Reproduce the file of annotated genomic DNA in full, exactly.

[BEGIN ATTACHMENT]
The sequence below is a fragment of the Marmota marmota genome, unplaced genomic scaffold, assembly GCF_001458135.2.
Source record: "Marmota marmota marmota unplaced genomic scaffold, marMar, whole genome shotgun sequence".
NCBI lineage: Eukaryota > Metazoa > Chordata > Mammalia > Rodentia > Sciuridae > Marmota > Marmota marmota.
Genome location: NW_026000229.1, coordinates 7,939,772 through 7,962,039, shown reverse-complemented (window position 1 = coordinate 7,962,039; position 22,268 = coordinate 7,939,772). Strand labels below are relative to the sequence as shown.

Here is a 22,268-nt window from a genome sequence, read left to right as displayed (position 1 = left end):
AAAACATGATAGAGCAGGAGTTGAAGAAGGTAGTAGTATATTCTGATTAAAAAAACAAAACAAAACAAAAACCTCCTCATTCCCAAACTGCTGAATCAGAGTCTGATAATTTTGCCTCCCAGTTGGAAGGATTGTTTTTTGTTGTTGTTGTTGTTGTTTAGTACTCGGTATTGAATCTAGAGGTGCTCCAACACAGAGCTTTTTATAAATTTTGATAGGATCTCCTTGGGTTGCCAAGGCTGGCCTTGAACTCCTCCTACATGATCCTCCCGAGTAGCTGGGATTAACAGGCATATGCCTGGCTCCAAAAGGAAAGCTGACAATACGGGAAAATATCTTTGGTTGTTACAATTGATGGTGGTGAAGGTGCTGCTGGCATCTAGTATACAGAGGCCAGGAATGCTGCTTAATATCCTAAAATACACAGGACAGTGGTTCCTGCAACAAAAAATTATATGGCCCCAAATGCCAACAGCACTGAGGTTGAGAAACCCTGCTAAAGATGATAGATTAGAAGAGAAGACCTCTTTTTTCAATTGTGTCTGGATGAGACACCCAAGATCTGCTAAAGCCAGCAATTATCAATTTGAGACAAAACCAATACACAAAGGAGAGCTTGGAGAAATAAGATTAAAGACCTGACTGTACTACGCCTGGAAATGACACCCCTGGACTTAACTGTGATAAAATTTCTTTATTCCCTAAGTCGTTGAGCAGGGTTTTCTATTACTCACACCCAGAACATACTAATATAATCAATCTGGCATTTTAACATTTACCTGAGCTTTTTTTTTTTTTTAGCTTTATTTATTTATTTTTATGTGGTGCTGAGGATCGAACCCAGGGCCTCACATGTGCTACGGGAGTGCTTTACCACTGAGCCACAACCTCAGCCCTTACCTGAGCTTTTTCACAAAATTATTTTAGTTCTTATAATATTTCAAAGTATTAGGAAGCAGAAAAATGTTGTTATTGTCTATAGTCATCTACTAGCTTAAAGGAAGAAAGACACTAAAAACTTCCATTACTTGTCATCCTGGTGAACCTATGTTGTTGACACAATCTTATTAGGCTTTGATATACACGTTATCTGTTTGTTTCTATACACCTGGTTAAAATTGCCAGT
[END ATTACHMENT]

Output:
The sequence below is a fragment of the Marmota marmota genome, unplaced genomic scaffold, assembly GCF_001458135.2.
Source record: "Marmota marmota marmota unplaced genomic scaffold, marMar, whole genome shotgun sequence".
NCBI lineage: Eukaryota > Metazoa > Chordata > Mammalia > Rodentia > Sciuridae > Marmota > Marmota marmota.
Genome location: NW_026000229.1, coordinates 7,939,772 through 7,962,039, shown reverse-complemented (window position 1 = coordinate 7,962,039; position 22,268 = coordinate 7,939,772). Strand labels below are relative to the sequence as shown.

Here is a 22,268-nt window from a genome sequence, read left to right as displayed (position 1 = left end):
AAAACATGATAGAGCAGGAGTTGAAGAAGGTAGTAGTATATTCTGATTAAAAAAACAAAACAAAACAAAAACCTCCTCATTCCCAAACTGCTGAATCAGAGTCTGATAATTTTGCCTCCCAGTTGGAAGGATTGTTTTTTGTTGTTGTTGTTGTTGTTTAGTACTCGGTATTGAATCTAGAGGTGCTCCAACACAGAGCTTTTTATAAATTTTGATAGGATCTCCTTGGGTTGCCAAGGCTGGCCTTGAACTCCTCCTACATGATCCTCCCGAGTAGCTGGGATTAACAGGCATATGCCTGGCTCCAAAAGGAAAGCTGACAATACGGGAAAATATCTTTGGTTGTTACAATTGATGGTGGTGAAGGTGCTGCTGGCATCTAGTATACAGAGGCCAGGAATGCTGCTTAATATCCTAAAATACACAGGACAGTGGTTCCTGCAACAAAAAATTATATGGCCCCAAATGCCAACAGCACTGAGGTTGAGAAACCCTGCTAAAGATGATAGATTAGAAGAGAAGACCTCTTTTTTCAATTGTGTCTGGATGAGACACCCAAGATCTGCTAAAGCCAGCAATTATCAATTTGAGACAAAACCAATACACAAAGGAGAGCTTGGAGAAATAAGATTAAAGACCTGACTGTACTACGCCTGGAAATGACACCCCTGGACTTAACTGTGATAAAATTTCTTTATTCCCTAAGTCGTTGAGCAGGGTTTTCTATTACTCACACCCAGAACATACTAATATAATCAATCTGGCATTTTAACATTTACCTGAGCTTTTTTTTTTTTTTAGCTTTATTTATTTATTTTTATGTGGTGCTGAGGATCGAACCCAGGGCCTCACATGTGCTACGGGAGTGCTTTACCACTGAGCCACAACCTCAGCCCTTACCTGAGCTTTTTCACAAAATTATTTTAGTTCTTATAATATTTCAAAGTATTAGGAAGCAGAAAAATGTTGTTATTGTCTATAGTCATCTACTAGCTTAAAGGAAGAAAGACACTAAAAACTTCCATTACTTGTCATCCTGGTGAACCTATGTTGTTGACACAATCTTATTAGGCTTTGATATACACGTTATCTGTTTGTTTCTATACACCTGGTTAAAATTGCCAGT